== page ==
Written and directed by Academy Award® nominee Kenneth Branagh, Belfast is a poignant story of love, laughter and loss in one boy’s childhood, amid the music and social tumult of the late 1960s.
What We Thought:
Belfast isn’t the movie I was expecting it to be, but it’s still one of my favorites of 2021. It will easily be in my top 5 for the year for many reasons and should be an award contender if not winner.
I was expecting the movie to be a bit more about The Troubles than what it is. I had seen the trailer a few times and thought The Troubles would be a major player in the film and not a backstory like it is. If you aren’t familiar with The Troubles, it’s the term for the conflict in Northern Ireland from the late 1960s to its ending in 1998 with The Good Friday Agreement.
The family in the story lives in Belfast at the start of The Troubles when Catholics were being pushed out of Belfast by Protestants. Instead of the treatment of the Catholics and the terror happening, the film focuses on this specific family. They aren’t Catholic, but don’t have issues with Catholics. Jamie Dornan plays the dad who leaves Belfast for England for work. Caitriona Balfe plays the mom who looks after their two sons. The oldest son is a bit player with youngster Jude Hill being the main character named Buddy. Side note, whoever discovered Jude Hill deserves an award.
Not only is he the main character, he also absolutely steals the film as we see him go about his daily life. We see him at school developing a crush on a young girl. We see him interacting with his family and grandparents. He gets involved with a slightly older girl who pushes him to steal from a store and get involved with the events going on. What writer/director Kenneth Branagh does best with this character is show us this world through the eyes of the child. The POV is all Buddy’s whether it’s falling in love with cinema or talking to his grandfather on how to win his classmate’s heart. Buddy is our protagonist and this world is all his.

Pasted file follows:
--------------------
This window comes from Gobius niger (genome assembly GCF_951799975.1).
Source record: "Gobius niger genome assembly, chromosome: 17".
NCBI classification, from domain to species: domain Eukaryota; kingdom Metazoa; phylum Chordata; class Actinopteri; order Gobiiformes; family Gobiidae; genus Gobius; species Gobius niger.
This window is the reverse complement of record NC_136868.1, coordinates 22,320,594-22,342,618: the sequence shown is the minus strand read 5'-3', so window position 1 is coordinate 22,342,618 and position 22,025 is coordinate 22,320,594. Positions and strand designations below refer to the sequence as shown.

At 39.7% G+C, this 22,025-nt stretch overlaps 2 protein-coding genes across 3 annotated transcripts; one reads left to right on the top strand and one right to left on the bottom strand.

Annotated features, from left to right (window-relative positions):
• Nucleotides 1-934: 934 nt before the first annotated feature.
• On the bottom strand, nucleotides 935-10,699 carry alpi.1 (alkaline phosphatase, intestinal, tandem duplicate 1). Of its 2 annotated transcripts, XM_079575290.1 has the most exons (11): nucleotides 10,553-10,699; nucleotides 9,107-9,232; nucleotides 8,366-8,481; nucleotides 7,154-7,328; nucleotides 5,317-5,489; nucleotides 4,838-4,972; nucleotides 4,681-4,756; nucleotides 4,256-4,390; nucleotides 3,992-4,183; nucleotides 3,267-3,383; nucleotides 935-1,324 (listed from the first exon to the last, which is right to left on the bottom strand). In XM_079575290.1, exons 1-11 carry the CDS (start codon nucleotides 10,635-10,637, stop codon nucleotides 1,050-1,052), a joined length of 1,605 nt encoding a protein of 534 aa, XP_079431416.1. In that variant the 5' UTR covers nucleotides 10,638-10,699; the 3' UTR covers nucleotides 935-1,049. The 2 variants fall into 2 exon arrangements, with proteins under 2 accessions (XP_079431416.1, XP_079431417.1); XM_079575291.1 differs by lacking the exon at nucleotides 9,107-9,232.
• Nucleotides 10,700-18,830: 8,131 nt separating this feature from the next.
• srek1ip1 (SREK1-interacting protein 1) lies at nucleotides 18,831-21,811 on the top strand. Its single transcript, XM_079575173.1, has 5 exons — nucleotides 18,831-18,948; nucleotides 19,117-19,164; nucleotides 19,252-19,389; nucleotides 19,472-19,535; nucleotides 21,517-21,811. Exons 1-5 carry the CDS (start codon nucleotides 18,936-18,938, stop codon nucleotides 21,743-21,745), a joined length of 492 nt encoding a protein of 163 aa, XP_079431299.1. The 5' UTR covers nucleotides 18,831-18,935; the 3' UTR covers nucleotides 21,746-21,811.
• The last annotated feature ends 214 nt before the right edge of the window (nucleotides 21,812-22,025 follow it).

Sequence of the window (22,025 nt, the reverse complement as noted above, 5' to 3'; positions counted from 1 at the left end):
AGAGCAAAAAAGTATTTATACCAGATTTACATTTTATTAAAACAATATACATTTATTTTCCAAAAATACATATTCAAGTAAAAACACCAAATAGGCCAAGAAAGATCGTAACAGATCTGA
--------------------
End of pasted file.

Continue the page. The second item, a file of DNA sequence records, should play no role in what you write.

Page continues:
That’s why I really enjoyed the film, it is Branagh’s love letter to childhood and it is just gorgeous to look at. From Buddy’s point of view, this small world looks so big. It’s only a few blocks, but it’s his world. We see all the people Buddy sees in a day whether it’s neighbors, classmates, rioters or family. It is in black & white and that adds to the lushness of this world. It not only adds to the lows of rioting and chaos, but at the same time makes it look beautiful and vibrant. Mix in a soundtrack of mostly Van Morrison songs with films and television of that time and you fall in love with Buddy’s world.
But don’t think young Jude Hill is the only scene stealer. I absolutely adored the relationship of Judi Dench and Ciaran Hinds as the grandparents. I grew up in an Irish-American family and I know these people. I know their arguments, their jokes and their love for one another and their family. They are clearly based on people in Branagh’s life because they are authentic.
Plus you really can’t go wrong with either Jamie Dornan or Caitriona Balfe. You see the love between their characters and for their family. Dornan has long pushed beyond his 50 Shades of Grey years (thankfully) and somehow Balfe looks even more beautiful in black & white. Their scene dancing and singing to Everlasting Love will have that song stuck in your head for days.
Belfast is 100% an awards contender. It’s beautiful and musical and heartfelt and everything you want a movie to be. Along with being a love letter to childhood, it also feels like Branagh’s love letter to cinema and its role it played in his life. The film is gorgeous to look at. It’s funny and emotional. It’s relatable even in a time period that’s decades old. It’s one of my favorite films of 2021.
Writer/Director: Kenneth Branagh
Producers: Kenneth Branagh, Laura Berwick, Becca Kovacik, Tamar Thomas
Cast: Caitriona Balfe, Judi Dench, Jamie Dornan, Ciaran Hinds, Jude Hill